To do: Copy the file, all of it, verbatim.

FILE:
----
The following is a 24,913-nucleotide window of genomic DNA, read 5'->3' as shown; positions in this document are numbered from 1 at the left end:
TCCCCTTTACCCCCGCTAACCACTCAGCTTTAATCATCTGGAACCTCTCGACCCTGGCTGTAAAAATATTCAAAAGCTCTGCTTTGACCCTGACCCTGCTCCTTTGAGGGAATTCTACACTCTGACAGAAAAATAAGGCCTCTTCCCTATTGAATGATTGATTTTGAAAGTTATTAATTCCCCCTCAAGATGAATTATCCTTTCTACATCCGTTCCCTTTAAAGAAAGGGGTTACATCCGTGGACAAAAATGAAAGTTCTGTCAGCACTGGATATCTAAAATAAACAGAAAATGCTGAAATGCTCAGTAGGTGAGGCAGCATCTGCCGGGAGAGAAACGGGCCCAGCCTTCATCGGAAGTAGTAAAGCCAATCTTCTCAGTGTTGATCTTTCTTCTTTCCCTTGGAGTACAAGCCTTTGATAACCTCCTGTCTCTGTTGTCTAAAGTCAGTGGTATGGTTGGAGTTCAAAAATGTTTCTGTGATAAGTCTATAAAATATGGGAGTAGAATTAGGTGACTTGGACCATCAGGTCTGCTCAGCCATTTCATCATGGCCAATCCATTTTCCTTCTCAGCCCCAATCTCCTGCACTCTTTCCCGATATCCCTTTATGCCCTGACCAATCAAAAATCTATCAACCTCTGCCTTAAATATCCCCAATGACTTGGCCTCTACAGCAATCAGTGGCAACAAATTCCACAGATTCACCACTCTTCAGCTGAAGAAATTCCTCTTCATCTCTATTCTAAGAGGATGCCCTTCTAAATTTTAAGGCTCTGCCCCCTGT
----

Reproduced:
The following is a 24,913-nucleotide window of genomic DNA, read 5'->3' as shown; positions in this document are numbered from 1 at the left end:
TCCCCTTTACCCCCGCTAACCACTCAGCTTTAATCATCTGGAACCTCTCGACCCTGGCTGTAAAAATATTCAAAAGCTCTGCTTTGACCCTGACCCTGCTCCTTTGAGGGAATTCTACACTCTGACAGAAAAATAAGGCCTCTTCCCTATTGAATGATTGATTTTGAAAGTTATTAATTCCCCCTCAAGATGAATTATCCTTTCTACATCCGTTCCCTTTAAAGAAAGGGGTTACATCCGTGGACAAAAATGAAAGTTCTGTCAGCACTGGATATCTAAAATAAACAGAAAATGCTGAAATGCTCAGTAGGTGAGGCAGCATCTGCCGGGAGAGAAACGGGCCCAGCCTTCATCGGAAGTAGTAAAGCCAATCTTCTCAGTGTTGATCTTTCTTCTTTCCCTTGGAGTACAAGCCTTTGATAACCTCCTGTCTCTGTTGTCTAAAGTCAGTGGTATGGTTGGAGTTCAAAAATGTTTCTGTGATAAGTCTATAAAATATGGGAGTAGAATTAGGTGACTTGGACCATCAGGTCTGCTCAGCCATTTCATCATGGCCAATCCATTTTCCTTCTCAGCCCCAATCTCCTGCACTCTTTCCCGATATCCCTTTATGCCCTGACCAATCAAAAATCTATCAACCTCTGCCTTAAATATCCCCAATGACTTGGCCTCTACAGCAATCAGTGGCAACAAATTCCACAGATTCACCACTCTTCAGCTGAAGAAATTCCTCTTCATCTCTATTCTAAGAGGATGCCCTTCTAAATTTTAAGGCTCTGCCCCCTGT